“I’m goin’ out, mother,” William said in a voice which expressed stern sorrow rather than anger.
“All right, dear,” said Mrs Brown sweetly.
“I may not be coming back – never,” he added darkly.
“All right, dear,” said William’s mother.
- Number: 3.3
- Published: 1923 (1922 in magazine form)
- Book: William Again
- Synopsis: William manages to persuade an elderly do-gooder that he is a neglected child with alcoholics for parents.
This is another of those stories in which one can feel some sympathy for William given the hopelessness of his situation. Trapped on a boring, child-unfriendly holiday inland, he decides to run away from home, aided by a free trip on a sightseeing coach.
William is unmoved by the Norman architecture pointed out to him by the guide, but strikes up an acquaintance with an elderly lady who declares, “I go about the world helping people and I’m going to help you.”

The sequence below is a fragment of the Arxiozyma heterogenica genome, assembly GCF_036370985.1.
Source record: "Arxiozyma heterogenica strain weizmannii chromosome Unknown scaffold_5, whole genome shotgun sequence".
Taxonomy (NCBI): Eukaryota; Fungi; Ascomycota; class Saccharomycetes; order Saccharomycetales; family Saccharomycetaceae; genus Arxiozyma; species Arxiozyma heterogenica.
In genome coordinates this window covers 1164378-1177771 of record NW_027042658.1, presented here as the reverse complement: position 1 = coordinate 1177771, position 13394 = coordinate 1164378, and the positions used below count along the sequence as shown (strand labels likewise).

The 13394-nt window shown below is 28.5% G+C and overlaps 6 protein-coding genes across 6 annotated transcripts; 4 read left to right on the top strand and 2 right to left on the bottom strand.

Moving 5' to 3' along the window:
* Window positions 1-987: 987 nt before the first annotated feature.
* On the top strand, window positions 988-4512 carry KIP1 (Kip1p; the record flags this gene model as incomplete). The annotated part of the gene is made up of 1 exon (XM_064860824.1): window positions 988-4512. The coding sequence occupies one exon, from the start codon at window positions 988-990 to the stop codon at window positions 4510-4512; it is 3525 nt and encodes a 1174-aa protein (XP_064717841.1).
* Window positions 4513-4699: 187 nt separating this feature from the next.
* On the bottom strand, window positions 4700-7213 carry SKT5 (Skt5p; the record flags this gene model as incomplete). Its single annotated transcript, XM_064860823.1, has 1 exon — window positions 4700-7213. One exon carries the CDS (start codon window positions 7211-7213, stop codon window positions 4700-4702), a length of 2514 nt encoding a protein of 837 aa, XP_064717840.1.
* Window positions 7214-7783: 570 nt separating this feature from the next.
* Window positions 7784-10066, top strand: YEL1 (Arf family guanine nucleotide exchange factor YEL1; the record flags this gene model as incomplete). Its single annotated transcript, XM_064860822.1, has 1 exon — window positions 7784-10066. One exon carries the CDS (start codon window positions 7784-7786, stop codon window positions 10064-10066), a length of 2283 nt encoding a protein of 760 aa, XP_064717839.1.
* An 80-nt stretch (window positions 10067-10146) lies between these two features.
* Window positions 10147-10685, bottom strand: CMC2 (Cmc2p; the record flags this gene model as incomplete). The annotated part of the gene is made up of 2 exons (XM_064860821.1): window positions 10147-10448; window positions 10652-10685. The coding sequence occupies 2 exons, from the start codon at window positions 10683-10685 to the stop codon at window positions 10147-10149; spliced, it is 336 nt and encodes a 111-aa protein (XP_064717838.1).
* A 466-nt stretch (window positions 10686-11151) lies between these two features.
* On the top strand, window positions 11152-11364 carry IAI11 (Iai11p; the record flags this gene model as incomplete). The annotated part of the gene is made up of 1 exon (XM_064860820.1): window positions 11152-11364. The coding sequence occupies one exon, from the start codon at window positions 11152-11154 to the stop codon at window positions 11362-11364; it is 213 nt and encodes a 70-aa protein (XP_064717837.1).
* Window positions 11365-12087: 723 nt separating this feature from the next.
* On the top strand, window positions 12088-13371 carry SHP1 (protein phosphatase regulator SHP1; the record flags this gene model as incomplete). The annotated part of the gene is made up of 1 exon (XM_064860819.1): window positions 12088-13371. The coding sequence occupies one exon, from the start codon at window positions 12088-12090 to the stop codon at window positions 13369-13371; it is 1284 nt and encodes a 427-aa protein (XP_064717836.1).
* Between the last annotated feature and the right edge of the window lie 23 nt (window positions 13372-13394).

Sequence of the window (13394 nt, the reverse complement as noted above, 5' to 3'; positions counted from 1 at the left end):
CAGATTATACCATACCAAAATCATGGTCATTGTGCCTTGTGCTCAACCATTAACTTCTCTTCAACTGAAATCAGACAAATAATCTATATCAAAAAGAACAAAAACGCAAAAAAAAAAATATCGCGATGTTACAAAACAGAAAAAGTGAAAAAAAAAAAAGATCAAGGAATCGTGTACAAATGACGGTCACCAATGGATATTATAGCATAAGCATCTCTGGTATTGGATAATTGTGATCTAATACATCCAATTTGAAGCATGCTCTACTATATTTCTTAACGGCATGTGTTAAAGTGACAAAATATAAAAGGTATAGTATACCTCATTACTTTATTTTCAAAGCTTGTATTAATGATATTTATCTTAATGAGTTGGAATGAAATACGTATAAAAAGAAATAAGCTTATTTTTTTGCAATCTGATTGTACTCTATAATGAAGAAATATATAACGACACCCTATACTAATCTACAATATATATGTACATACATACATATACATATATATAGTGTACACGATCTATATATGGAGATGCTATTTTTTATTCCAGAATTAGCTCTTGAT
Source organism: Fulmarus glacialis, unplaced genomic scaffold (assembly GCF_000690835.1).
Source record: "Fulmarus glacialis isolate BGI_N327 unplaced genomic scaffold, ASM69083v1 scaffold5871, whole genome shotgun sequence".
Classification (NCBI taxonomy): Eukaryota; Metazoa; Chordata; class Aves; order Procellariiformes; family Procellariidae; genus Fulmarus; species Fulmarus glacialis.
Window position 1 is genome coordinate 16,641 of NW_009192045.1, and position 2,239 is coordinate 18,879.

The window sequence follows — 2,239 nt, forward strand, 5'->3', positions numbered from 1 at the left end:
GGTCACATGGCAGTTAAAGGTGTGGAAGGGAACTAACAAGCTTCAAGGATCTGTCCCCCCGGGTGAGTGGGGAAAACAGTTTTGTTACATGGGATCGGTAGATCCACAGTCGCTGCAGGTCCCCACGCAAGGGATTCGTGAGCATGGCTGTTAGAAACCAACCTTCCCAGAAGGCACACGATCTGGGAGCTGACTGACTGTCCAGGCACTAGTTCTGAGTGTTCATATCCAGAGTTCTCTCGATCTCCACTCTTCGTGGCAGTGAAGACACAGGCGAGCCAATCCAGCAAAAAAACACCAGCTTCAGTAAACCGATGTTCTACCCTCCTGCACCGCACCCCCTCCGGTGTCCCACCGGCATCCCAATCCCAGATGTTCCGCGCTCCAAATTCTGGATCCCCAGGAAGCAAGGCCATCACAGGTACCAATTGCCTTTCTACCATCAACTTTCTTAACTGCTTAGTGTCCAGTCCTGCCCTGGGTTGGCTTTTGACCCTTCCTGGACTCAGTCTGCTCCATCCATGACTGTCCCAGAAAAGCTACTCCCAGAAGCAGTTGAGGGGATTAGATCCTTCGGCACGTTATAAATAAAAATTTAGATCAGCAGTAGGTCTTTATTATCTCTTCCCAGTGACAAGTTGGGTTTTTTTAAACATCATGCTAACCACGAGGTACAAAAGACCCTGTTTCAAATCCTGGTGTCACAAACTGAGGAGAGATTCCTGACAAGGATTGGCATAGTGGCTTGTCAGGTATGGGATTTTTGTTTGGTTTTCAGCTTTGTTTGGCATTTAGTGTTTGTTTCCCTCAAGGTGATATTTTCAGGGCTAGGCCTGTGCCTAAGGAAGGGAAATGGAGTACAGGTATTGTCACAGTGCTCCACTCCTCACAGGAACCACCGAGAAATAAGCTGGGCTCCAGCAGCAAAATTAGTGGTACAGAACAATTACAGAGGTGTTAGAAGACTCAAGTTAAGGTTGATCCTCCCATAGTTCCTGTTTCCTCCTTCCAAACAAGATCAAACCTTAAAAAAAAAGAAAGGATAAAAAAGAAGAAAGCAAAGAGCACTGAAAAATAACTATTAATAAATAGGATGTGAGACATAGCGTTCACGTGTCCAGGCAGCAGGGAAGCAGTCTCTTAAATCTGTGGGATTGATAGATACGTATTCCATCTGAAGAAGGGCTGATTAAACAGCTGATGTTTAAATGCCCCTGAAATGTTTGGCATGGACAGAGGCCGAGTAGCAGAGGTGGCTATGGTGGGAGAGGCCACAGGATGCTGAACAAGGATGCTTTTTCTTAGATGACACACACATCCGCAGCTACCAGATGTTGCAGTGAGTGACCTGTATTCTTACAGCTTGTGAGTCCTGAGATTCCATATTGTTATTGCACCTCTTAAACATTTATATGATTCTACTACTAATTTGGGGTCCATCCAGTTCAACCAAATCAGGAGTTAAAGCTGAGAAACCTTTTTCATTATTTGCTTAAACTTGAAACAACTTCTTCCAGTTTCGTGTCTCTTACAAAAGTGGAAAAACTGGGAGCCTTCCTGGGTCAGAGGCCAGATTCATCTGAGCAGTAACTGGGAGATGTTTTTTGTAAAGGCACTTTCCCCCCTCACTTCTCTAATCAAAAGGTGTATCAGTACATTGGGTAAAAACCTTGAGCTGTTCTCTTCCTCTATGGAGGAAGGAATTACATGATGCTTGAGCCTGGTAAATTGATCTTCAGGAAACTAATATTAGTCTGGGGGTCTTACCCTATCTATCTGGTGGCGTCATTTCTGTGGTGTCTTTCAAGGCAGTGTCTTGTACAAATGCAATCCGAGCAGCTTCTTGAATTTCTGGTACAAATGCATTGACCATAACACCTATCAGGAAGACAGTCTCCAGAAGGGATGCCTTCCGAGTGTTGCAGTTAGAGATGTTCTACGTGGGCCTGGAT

“I suppose,” said the lady uncertainly, as William consumed boiled eggs with relish, “that your family are kind to you.”
“You needn’t s’pose that,” said William.”
If said lady had ever done child protection training she would know the dangers of loaded questions. Because she really does lead the witness into saying the things he says. When she volunteers to buy him tea on the basis that he must be being mistreated by his parents:
He felt torn between joy at the immediate prospect of a meal and pity for his unhappy home life. William, generally speaking, had only to say a thing to believe it. He saw himself now as the persecuted victim of a cruel and unsympathetic family, and the picture was not without a certain pleasure. William enjoyed filling the centre of the stage in any capacity whatsoever.
Although Mr and Mrs Brown have the unpleasant experience of the interfering lady marching into their accommodation and accusing them of being drunkards, perhaps they learnt a thing or two about how to deal with children in the process! Perhaps, so did she.